Questions of social justice, morality and ethics pervade nearly everything I write about.
Whether it is the ethics of social media or of human enhancement, what matters to me is the degree to which science and technological culture alters humanity's conditions for the better or worse.
As a philosopher, I am compelled by the premise that our ability to think clearly about moral concepts is crucial in order for us to get right most things within our society. This doesn't mean that philosophy has all of the answers, far from it, but if we fail to get the philosophy right at the beginning, then anything else that follows is likely to be left wanting.
For instance, as one begins to consider the policy implications of emerging technologies, it quickly becomes apparent how a range of moral perspectives must be identified and accommodated to promote effective solutions. This requires philosophers to assist in making good arguments that can lead to good policies, even when sometimes issues are so complex as to frustrate any suitable resolution.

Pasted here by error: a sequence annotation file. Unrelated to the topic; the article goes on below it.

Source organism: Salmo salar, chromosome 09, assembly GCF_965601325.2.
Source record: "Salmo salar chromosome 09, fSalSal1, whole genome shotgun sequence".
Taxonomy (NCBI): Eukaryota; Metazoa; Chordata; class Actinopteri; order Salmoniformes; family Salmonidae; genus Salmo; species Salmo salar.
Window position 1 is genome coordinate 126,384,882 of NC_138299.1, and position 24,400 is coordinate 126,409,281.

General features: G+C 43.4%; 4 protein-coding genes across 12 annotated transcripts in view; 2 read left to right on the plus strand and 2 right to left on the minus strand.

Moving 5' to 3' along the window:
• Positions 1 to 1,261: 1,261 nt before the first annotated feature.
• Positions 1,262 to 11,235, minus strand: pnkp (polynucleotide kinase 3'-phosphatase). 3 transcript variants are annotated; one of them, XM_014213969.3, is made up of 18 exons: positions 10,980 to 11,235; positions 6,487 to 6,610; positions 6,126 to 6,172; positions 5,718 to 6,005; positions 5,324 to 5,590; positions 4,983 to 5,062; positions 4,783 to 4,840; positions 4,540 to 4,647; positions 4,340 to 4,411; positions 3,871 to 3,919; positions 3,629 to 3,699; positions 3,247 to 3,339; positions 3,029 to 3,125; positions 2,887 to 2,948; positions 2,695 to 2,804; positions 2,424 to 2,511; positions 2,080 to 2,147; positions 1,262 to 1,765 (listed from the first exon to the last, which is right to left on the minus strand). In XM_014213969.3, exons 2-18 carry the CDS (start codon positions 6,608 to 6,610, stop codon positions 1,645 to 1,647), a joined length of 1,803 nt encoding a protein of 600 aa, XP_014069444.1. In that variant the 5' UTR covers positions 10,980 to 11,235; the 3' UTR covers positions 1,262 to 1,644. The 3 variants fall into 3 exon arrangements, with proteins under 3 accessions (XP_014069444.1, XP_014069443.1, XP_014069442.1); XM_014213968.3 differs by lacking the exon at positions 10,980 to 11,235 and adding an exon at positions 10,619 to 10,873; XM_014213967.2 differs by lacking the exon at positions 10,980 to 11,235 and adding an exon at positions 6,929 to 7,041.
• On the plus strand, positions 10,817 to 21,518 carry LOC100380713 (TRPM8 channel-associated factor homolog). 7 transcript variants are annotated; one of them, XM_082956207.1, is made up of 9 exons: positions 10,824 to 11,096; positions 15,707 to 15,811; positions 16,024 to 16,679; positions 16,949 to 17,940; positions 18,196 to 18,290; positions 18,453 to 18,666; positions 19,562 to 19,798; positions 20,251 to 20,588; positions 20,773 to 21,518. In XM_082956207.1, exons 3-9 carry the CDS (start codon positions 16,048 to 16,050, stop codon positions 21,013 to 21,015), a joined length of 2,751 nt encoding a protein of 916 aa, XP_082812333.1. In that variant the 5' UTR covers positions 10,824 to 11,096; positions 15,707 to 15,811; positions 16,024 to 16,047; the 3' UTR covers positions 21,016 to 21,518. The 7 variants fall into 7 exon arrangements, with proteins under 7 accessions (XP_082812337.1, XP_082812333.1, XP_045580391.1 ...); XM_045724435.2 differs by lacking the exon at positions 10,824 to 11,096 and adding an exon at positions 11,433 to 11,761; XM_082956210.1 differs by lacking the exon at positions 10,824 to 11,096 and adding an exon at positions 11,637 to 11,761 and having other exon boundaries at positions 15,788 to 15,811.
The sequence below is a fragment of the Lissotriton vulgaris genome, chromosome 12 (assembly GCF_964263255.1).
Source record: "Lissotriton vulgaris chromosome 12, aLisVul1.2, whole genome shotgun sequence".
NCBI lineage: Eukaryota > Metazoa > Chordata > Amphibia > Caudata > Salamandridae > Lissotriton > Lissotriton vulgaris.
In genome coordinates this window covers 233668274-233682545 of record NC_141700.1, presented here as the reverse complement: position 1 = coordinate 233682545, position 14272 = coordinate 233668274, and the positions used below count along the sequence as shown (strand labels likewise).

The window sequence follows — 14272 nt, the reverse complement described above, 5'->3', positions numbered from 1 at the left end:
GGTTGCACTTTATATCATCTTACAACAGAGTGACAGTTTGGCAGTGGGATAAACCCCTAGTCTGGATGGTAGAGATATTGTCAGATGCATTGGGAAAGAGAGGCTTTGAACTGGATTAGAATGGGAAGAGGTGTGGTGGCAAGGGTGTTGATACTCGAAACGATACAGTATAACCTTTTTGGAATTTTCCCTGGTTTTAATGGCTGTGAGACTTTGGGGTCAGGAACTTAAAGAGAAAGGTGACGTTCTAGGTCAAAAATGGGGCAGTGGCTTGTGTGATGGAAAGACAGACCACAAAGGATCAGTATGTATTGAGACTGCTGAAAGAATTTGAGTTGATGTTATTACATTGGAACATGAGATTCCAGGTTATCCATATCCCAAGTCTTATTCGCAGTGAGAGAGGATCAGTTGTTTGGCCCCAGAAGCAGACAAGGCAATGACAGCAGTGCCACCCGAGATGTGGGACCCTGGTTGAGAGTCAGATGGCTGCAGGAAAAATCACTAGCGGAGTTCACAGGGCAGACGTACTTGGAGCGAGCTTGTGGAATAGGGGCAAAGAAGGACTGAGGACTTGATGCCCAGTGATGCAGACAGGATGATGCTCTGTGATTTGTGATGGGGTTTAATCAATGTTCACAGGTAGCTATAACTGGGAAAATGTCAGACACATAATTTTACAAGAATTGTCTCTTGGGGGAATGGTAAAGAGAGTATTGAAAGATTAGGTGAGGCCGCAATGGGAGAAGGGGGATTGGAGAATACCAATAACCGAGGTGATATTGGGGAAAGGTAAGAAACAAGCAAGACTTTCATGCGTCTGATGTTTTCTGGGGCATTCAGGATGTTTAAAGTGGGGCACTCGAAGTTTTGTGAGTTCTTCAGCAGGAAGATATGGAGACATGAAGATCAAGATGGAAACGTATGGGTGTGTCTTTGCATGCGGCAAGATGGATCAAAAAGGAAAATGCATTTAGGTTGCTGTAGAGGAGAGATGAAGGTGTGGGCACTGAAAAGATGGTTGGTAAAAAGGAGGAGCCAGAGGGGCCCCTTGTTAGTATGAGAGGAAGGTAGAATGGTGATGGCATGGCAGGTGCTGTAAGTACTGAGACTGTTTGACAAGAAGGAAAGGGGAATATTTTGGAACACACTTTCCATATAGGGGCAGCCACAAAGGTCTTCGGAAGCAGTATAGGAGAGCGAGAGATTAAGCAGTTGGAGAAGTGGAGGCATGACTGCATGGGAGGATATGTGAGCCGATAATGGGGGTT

Most of the website posts I have made on ethics focus on bioethics, which is the core contribution I have made in this area. However, if you search more generally for ethics within the site, you will find a range of work.
Building an ethical future for education in a Digital Britain